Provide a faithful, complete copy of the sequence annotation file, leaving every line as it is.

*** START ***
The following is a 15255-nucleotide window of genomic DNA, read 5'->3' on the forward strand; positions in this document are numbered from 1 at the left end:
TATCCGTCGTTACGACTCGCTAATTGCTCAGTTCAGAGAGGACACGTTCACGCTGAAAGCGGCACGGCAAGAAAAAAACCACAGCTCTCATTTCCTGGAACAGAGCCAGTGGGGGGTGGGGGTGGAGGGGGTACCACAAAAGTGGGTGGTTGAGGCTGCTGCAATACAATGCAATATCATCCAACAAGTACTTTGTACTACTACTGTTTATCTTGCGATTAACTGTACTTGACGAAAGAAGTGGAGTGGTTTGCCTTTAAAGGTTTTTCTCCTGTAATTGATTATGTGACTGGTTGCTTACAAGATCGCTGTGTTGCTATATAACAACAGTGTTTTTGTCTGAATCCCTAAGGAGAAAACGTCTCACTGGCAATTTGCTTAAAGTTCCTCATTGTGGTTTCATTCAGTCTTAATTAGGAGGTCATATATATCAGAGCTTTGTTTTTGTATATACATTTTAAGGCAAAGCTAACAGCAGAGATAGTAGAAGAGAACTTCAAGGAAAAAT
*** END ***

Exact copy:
The following is a 15255-nucleotide window of genomic DNA, read 5'->3' on the forward strand; positions in this document are numbered from 1 at the left end:
TATCCGTCGTTACGACTCGCTAATTGCTCAGTTCAGAGAGGACACGTTCACGCTGAAAGCGGCACGGCAAGAAAAAAACCACAGCTCTCATTTCCTGGAACAGAGCCAGTGGGGGGTGGGGGTGGAGGGGGTACCACAAAAGTGGGTGGTTGAGGCTGCTGCAATACAATGCAATATCATCCAACAAGTACTTTGTACTACTACTGTTTATCTTGCGATTAACTGTACTTGACGAAAGAAGTGGAGTGGTTTGCCTTTAAAGGTTTTTCTCCTGTAATTGATTATGTGACTGGTTGCTTACAAGATCGCTGTGTTGCTATATAACAACAGTGTTTTTGTCTGAATCCCTAAGGAGAAAACGTCTCACTGGCAATTTGCTTAAAGTTCCTCATTGTGGTTTCATTCAGTCTTAATTAGGAGGTCATATATATCAGAGCTTTGTTTTTGTATATACATTTTAAGGCAAAGCTAACAGCAGAGATAGTAGAAGAGAACTTCAAGGAAAAAT